Wednesday, August 29, 2012

Harvesting Frugally

A few days ago, Homestead Survival (one of my favorite bloggers!) posted a story about a woman who 'repurposed' questionable produce from her local markets.Now, I like the general concept, but I have to admit, I'm not too keen on the whole lying aspect.  I mean, you have to tell the store that you will be using it to feed livestock. (yes, some will be used to feed them, but that's not the point.)  For myself, locally, the stores still sell this produce at a significant cost break. (the article is here, if you're curious:

But it DID get me to thinking.  What do I do, personally, to reduce food waste.  I'm a gleaner, a harvester, a forager of the worst sort.  New neighbors moved in next door, and I've already hit them up to harvest the fantastic crop of crab apples they have in their front yard.

But today's score was a bit more...strenuous. As I've said before, I grew up on a family farm.  My great grandfather had an orchard, and the trees for the most part are pretty well dormant.  There were 2 pear trees left at one end, and in my lifetime, I think I've seen all of maybe 6 pears on one of the trees.

Until this year.  My mother called me down to see it...and the upper story was utterly LOADED with winter pears. (Winter pears are a very hard fruit, meant to last into the winter, and soften as they age and/or are canned. They are supposed to have a firmer bite to them when canned, and don't fall apart, like a really well ripened eating pear.)

Well, I couldn't just let them go to waste, could I?   But as you can see from this picture, it wasn't that easy.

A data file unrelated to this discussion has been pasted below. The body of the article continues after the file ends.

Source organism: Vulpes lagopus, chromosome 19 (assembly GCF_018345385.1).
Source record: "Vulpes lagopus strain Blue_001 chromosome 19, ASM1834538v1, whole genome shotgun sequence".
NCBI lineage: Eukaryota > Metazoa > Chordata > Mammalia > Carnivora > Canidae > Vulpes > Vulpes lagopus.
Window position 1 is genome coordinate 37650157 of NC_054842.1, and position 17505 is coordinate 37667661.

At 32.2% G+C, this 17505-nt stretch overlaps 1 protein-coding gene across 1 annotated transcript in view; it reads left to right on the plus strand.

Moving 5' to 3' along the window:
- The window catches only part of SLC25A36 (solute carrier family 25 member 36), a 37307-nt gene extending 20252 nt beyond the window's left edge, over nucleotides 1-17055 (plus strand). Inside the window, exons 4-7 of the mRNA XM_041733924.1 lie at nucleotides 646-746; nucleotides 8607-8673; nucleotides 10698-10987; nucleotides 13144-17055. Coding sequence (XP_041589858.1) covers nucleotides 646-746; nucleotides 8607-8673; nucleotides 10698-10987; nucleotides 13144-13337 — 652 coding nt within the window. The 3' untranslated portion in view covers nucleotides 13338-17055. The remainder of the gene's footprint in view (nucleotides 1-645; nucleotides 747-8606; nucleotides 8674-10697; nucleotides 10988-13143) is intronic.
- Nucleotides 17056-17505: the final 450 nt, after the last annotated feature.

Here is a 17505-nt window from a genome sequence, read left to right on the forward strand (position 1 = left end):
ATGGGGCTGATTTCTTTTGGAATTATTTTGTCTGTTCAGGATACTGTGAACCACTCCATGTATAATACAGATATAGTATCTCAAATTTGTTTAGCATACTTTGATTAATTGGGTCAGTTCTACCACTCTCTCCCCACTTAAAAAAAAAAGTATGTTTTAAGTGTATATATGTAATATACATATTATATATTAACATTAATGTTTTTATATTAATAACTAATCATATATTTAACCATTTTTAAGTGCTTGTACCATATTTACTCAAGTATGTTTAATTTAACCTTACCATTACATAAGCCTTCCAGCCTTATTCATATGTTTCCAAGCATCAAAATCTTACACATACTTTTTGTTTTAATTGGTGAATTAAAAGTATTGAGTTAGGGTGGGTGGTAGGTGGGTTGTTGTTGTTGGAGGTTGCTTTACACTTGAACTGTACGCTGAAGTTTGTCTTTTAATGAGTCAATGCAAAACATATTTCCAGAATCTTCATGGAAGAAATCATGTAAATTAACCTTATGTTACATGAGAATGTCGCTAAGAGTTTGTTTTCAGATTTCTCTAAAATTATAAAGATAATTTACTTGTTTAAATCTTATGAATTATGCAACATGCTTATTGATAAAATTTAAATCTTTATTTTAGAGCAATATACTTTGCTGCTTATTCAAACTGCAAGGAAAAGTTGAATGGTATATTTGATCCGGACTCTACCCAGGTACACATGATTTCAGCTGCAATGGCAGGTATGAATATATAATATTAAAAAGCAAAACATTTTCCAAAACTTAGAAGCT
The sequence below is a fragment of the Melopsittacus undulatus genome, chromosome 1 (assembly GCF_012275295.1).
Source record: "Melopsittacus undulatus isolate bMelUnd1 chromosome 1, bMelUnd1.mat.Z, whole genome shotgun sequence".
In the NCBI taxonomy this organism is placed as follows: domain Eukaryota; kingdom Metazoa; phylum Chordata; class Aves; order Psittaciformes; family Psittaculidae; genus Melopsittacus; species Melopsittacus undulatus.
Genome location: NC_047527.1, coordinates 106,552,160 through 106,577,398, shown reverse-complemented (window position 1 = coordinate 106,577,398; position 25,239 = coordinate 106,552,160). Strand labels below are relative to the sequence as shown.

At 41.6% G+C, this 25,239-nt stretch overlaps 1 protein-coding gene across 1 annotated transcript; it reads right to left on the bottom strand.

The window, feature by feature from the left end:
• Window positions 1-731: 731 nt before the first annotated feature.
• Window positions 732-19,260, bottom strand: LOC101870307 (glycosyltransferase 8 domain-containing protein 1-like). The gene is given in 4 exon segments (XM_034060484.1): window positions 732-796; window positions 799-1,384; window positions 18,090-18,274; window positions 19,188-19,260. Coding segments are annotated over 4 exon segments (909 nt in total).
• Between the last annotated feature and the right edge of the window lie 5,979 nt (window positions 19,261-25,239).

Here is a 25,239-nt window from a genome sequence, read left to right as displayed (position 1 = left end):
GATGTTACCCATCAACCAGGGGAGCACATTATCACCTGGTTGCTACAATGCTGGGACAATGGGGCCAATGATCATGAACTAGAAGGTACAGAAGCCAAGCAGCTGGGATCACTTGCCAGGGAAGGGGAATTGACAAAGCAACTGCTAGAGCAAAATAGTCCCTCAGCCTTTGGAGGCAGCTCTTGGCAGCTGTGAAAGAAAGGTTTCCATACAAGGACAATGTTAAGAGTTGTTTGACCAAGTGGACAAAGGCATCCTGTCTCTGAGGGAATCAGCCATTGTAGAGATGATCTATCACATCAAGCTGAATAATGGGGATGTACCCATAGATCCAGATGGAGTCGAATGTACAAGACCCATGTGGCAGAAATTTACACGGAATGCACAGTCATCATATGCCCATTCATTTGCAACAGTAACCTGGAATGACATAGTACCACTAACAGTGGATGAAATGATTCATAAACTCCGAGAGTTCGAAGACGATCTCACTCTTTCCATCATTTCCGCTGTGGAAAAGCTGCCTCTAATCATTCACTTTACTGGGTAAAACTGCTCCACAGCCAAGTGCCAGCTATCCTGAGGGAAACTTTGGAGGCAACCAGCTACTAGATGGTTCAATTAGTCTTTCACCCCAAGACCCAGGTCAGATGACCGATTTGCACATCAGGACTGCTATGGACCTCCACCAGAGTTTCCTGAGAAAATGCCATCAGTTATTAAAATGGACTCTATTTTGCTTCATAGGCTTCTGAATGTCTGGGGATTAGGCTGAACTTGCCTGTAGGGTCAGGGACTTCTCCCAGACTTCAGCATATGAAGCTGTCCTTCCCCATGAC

If you're a spatially challenged person, that there is about 35-40 feet up.  Couldn't reach with a bucket loader, or a ladder. So, I posted this picture to my facebook, asking my friends for ideas.

a 20 ft. branch trimmer WHILE in the bucketloader was the most reasonable answer. (The silliest? A really well-trained Giraffe.)

So, today we tried it.

I should state that this would work much better if I was more than 4' 11".

BUT. I managed to get all but 7 of the VERY highest pears.  Yes, it probably would've worked better if I had a basket on the pole, but it was already rather unwieldy, and I had my mother and uncle underneath catching. Only a few of them got mildly bruised in the fall. (Thanks Mom and Dad; who by the way, thought I was utterly crazy.)

So I ended up with nearly a whole bucket of old-fashioned (I suppose I could consider it an heirloom variety, since the trees are ancient!) that have been totally left alone, so they are also organic.
Took them home, and began the process of peeling, and coring and cutting up.

I HATE coring.   I think its a dismal task, and to cut them out is just miserable. When I do apples, I use an old fashioned peeler/corer/slicer.  But as pears aren't exactly round, that doesn't work so well. So here is my fantastic helpful hint.....
A melon baller. The one I have has two sizes to it, which is great because some of these pears were quite small.

First i peeled the pear, and cut it in half.

 Dig down with the edge. If you look at a pear closely, you'll see a slight change in color where the core is. Twist your hand as you scoop, keeping pressure on it (you need to consider if your pears are hard like mine, or soft like a ripe Bartlett pear.)

 The core pops out easily.

I continued to slice them up (halves or sixths, depending on the size of the pear.)

I made an extra light syrup;

5 1/2 c. water
1 1/4 c. sugar

To this I added:
 1 tsp lemon zest
2 tsp lemon juice

 (last time I used fresh lemons, I used my microplane and zested all the lemons, then dried the zest.) and  I put one (small) cinnamon stick in each pint jar with the pears.

This is how they came out:
I have 9 pints so far, and I'm only about half done.  Not bad for foraged fruit, wouldn't you say?

In a few weeks, Chestnuts at my parents' house will be falling...I've never done anything with them, but I would love ideas! I'm starting to look around now!

1 comment:

  1. I used some of the pears in a cherry-pear cobbler. Definitely need to use smaller bits of cinnamon, as the flavor was nearly overpowering.

    Live and learn!